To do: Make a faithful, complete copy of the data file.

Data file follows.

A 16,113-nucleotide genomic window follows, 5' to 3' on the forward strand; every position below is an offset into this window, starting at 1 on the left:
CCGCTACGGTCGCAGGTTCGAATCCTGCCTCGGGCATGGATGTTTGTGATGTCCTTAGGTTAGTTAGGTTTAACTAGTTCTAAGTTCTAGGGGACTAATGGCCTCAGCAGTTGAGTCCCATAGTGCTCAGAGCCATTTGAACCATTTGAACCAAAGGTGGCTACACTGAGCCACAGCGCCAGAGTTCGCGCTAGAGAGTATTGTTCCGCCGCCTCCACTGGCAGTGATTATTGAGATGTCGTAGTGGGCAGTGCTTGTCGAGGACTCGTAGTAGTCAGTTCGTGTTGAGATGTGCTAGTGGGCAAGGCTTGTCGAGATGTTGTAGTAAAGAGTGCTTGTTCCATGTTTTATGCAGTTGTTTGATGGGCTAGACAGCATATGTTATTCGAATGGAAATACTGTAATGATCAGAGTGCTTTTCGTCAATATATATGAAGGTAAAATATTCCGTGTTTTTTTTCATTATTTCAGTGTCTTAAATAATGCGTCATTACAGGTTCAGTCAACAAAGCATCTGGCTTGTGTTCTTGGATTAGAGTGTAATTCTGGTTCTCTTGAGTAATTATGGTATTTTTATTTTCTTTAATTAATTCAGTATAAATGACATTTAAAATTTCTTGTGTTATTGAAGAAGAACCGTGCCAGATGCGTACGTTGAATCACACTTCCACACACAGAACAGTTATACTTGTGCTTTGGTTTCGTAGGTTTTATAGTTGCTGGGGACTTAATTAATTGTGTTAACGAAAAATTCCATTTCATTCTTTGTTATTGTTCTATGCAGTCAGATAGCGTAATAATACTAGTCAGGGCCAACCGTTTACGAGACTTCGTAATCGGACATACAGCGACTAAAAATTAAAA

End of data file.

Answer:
A 16,113-nucleotide genomic window follows, 5' to 3' on the forward strand; every position below is an offset into this window, starting at 1 on the left:
CCGCTACGGTCGCAGGTTCGAATCCTGCCTCGGGCATGGATGTTTGTGATGTCCTTAGGTTAGTTAGGTTTAACTAGTTCTAAGTTCTAGGGGACTAATGGCCTCAGCAGTTGAGTCCCATAGTGCTCAGAGCCATTTGAACCATTTGAACCAAAGGTGGCTACACTGAGCCACAGCGCCAGAGTTCGCGCTAGAGAGTATTGTTCCGCCGCCTCCACTGGCAGTGATTATTGAGATGTCGTAGTGGGCAGTGCTTGTCGAGGACTCGTAGTAGTCAGTTCGTGTTGAGATGTGCTAGTGGGCAAGGCTTGTCGAGATGTTGTAGTAAAGAGTGCTTGTTCCATGTTTTATGCAGTTGTTTGATGGGCTAGACAGCATATGTTATTCGAATGGAAATACTGTAATGATCAGAGTGCTTTTCGTCAATATATATGAAGGTAAAATATTCCGTGTTTTTTTTCATTATTTCAGTGTCTTAAATAATGCGTCATTACAGGTTCAGTCAACAAAGCATCTGGCTTGTGTTCTTGGATTAGAGTGTAATTCTGGTTCTCTTGAGTAATTATGGTATTTTTATTTTCTTTAATTAATTCAGTATAAATGACATTTAAAATTTCTTGTGTTATTGAAGAAGAACCGTGCCAGATGCGTACGTTGAATCACACTTCCACACACAGAACAGTTATACTTGTGCTTTGGTTTCGTAGGTTTTATAGTTGCTGGGGACTTAATTAATTGTGTTAACGAAAAATTCCATTTCATTCTTTGTTATTGTTCTATGCAGTCAGATAGCGTAATAATACTAGTCAGGGCCAACCGTTTACGAGACTTCGTAATCGGACATACAGCGACTAAAAATTAAAA